What started as a single cell in 2018, invisible to the human eye, has now evolved into a multicellular beast about the size of a flea.

An ongoing study on a brewer's yeast (Saccharomyces cerevisiae), mutated to cluster as 'snowflake' yeast, shows what can happen to microscopic single-celled organisms after thousands of generations of careful selection.

When researchers at the Georgia Institute of Technology selected the largest and fastest-growing yeast clusters from five populations, generation on generation, they cultivated an organism containing over half a million clonal cells – 20,000 times larger than its ancestor.

The findings are an unmatched example of sustained multicellular evolution.

"By putting our finger on the scale of a single-celled organism's evolution, we can figure out how they evolved into progressively more complex and integrated multicellular organisms, and can study that process along the way," explains evolutionary biologist William Ratcliff from Georgia Tech.

Snowflake Yeast Evolution
Snowflake yeast evolving from ~100 cells per cluster (left tube) to nearly half a million cells per cluster (right tube). (Bozdag et al., Nature, 2023)

Today, evidence suggests that life on Earth started with single cellular organisms roughly 3.5 billion years ago.

Yet little is known about how isolated cells that all looked and behaved the same evolved into multicellular life forms with specialized tissues capable of coordinated activity, roughly two to three billion years ago.

Experiments on snowflake yeast are now helping experts try and retell that story.

The study is called the Multicellularity Long-Term Evolution Experiment (MuLTEE), and researchers are hoping to run it for decades. The first major findings have come after 3,000 generations of evolution.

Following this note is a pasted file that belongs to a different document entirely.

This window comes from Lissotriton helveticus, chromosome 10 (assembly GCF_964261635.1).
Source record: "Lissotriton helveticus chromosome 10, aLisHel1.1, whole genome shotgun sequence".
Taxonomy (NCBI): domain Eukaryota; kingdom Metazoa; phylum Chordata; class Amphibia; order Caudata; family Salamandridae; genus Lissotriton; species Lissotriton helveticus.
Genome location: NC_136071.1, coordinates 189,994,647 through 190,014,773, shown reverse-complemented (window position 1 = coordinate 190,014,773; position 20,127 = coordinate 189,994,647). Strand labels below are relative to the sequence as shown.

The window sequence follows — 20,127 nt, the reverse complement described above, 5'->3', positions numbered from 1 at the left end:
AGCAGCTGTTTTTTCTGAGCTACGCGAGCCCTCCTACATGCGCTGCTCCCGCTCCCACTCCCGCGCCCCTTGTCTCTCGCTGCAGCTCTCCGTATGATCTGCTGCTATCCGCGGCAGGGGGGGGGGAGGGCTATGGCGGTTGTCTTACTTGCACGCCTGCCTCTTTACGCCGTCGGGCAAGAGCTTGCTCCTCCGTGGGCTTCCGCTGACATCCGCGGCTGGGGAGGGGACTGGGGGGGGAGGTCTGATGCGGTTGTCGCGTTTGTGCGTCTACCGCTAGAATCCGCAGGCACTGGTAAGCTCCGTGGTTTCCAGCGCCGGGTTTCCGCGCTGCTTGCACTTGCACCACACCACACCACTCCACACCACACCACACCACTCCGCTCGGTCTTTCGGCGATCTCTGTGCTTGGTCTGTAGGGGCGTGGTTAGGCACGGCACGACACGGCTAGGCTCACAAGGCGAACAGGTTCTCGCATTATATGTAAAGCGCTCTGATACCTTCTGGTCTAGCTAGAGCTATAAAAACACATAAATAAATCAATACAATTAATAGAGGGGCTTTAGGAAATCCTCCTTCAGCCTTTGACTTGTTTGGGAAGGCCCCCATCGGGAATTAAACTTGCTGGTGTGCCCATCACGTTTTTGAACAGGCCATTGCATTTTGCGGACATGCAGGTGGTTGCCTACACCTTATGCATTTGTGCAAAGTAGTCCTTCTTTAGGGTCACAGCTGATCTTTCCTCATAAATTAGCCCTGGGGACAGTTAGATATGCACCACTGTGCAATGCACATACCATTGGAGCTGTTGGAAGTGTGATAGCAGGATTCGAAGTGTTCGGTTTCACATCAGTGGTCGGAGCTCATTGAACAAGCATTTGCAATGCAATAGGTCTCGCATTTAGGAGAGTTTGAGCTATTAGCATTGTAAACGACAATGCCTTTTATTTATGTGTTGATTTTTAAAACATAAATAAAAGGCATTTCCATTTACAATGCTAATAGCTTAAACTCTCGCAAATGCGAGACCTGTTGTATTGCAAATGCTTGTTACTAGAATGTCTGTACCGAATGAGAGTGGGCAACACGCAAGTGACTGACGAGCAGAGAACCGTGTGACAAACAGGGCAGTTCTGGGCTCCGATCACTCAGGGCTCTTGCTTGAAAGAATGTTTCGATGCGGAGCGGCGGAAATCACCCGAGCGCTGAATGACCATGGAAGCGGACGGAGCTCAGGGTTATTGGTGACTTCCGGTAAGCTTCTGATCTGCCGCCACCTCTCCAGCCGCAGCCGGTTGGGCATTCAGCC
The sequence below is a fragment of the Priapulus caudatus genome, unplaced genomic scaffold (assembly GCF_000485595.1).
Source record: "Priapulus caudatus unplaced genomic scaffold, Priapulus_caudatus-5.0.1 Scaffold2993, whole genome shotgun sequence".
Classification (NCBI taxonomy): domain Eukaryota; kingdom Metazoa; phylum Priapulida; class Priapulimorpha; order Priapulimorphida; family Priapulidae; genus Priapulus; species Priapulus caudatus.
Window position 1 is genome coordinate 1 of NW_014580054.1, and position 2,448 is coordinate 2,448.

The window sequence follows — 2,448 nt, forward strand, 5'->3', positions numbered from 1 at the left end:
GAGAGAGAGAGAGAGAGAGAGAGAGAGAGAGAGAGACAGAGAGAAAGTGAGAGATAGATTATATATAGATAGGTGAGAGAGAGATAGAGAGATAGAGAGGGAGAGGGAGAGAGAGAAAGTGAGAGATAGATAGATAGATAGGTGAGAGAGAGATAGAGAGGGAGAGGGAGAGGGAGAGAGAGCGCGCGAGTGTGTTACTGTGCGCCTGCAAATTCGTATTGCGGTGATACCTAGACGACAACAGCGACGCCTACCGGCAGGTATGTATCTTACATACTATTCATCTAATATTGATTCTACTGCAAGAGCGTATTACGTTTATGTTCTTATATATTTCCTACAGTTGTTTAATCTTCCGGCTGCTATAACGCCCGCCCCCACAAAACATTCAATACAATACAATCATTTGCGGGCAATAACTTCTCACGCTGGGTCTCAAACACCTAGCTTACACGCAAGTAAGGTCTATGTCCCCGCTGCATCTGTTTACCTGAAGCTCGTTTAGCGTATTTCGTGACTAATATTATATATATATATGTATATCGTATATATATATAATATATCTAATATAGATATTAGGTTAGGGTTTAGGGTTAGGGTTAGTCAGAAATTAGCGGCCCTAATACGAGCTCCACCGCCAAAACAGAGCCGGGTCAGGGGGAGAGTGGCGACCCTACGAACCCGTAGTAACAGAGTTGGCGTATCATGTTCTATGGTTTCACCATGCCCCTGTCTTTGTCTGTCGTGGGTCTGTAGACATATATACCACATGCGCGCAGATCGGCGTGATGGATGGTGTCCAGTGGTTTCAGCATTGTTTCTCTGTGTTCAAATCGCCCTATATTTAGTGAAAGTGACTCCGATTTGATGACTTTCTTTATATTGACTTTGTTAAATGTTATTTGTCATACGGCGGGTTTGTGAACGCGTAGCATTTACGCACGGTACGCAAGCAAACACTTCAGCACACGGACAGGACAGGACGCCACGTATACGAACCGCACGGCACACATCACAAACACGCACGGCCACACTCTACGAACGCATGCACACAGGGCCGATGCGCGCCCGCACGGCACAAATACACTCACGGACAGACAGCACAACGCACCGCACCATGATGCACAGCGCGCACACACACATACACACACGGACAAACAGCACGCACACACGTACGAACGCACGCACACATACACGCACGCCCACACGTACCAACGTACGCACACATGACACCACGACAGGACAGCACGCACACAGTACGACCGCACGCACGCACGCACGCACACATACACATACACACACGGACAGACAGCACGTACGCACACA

Already, researchers say, individual yeast populations have turned from substances "weaker than gelatin" to those "with the strength and toughness of wood".

"We discovered that there was a totally new physical mechanism that allowed the groups to grow to this very, very large size," explains evolutionary biologist Ozan Bozdag.

First, the yeast cells in experiments evolved larger branches that reduced the overall density of the organism.

Then, the branches tangled up with one another, forming a cluster that resembles the consistency of modern gels.

Ultimately, this new structure made the organism 10,000 times tougher than its single-celled ancestor. Not such a snowflake, anymore.

Snowflake Yeast Structure
Internal model of the evolved snowflake yeast found using an electron microscope. (Bozdag et al., Nature, 2023)

"The branches of the yeast had become entangled," explains Bozdag, "the cluster cells evolved vine-like behavior, wrapping around each other and strengthening the entire structure."

Another important finding of the experiments involved oxygen's role in setting limits on evolutionary progress.

In Earth's youth, oxygen was in short supply. It wasn't until a special type of bacteria 'breathed life' into the atmosphere a few billion years ago that multicellular lifeforms are thought to have really taken off.

The evolution of snowflake yeast in the lab supports the idea that oxygen was a significant constraint on the first multicellular life forms on Earth. In experiments, only the populations of yeast that didn't rely on oxygen to produce energy were capable of evolving to such large sizes.

Yeast clusters that required oxygen, on the other hand, were forced to split supplies among all of their cells, which created an extra cost to growing larger.

These findings, scientists say, underscore "the critical role of oxygen levels in the evolution of multicellular size."

"I'm really excited to have a model system where we can evolve early multicellular life over thousands of generations, harnessing the awesome power of modern science," says Ratcliff.

"In principle, we can understand everything that is happening, from the evolutionary cell biology to the biophysical traits which are directly under selection."

It will be fascinating to watch what happens to this yeast in the years to come.

The study was published in Nature.